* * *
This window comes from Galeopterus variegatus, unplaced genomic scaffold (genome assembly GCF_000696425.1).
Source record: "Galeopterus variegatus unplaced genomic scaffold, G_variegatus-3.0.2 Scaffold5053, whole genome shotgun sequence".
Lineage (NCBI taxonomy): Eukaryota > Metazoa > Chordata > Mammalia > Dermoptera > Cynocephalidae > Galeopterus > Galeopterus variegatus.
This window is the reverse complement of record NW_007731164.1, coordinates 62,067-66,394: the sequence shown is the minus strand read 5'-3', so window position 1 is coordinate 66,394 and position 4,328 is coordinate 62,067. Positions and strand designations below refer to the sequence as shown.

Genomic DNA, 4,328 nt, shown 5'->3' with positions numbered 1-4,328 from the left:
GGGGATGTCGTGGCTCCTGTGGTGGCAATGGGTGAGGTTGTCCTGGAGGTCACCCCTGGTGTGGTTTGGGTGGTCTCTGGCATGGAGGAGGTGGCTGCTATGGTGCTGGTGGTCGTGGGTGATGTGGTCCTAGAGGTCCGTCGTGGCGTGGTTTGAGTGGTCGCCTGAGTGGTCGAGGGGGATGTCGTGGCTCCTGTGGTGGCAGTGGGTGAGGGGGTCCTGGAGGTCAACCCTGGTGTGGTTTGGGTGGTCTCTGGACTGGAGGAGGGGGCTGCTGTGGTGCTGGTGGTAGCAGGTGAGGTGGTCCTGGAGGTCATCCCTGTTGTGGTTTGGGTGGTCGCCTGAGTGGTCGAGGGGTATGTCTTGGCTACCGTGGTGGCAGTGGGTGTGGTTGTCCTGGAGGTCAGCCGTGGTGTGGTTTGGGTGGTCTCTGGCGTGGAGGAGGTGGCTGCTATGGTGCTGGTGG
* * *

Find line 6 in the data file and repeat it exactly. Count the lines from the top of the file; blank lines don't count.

GGGGATGTCGTGGCTCCTGTGGTGGCAATGGGTGAGGTTGTCCTGGAGGTCACCCCTGGTGTGGTTTGGGTGGTCTCTGGCATGGAGGAGGTGGCTGCTATGGTGCTGGTGGTCGTGGGTGATGTGGTCCTAGAGGTCCGTCGTGGCGTGGTTTGAGTGGTCGCCTGAGTGGTCGAGGGGGATGTCGTGGCTCCTGTGGTGGCAGTGGGTGAGGGGGTCCTGGAGGTCAACCCTGGTGTGGTTTGGGTGGTCTCTGGACTGGAGGAGGGGGCTGCTGTGGTGCTGGTGGTAGCAGGTGAGGTGGTCCTGGAGGTCATCCCTGTTGTGGTTTGGGTGGTCGCCTGAGTGGTCGAGGGGTATGTCTTGGCTACCGTGGTGGCAGTGGGTGTGGTTGTCCTGGAGGTCAGCCGTGGTGTGGTTTGGGTGGTCTCTGGCGTGGAGGAGGTGGCTGCTATGGTGCTGGTGG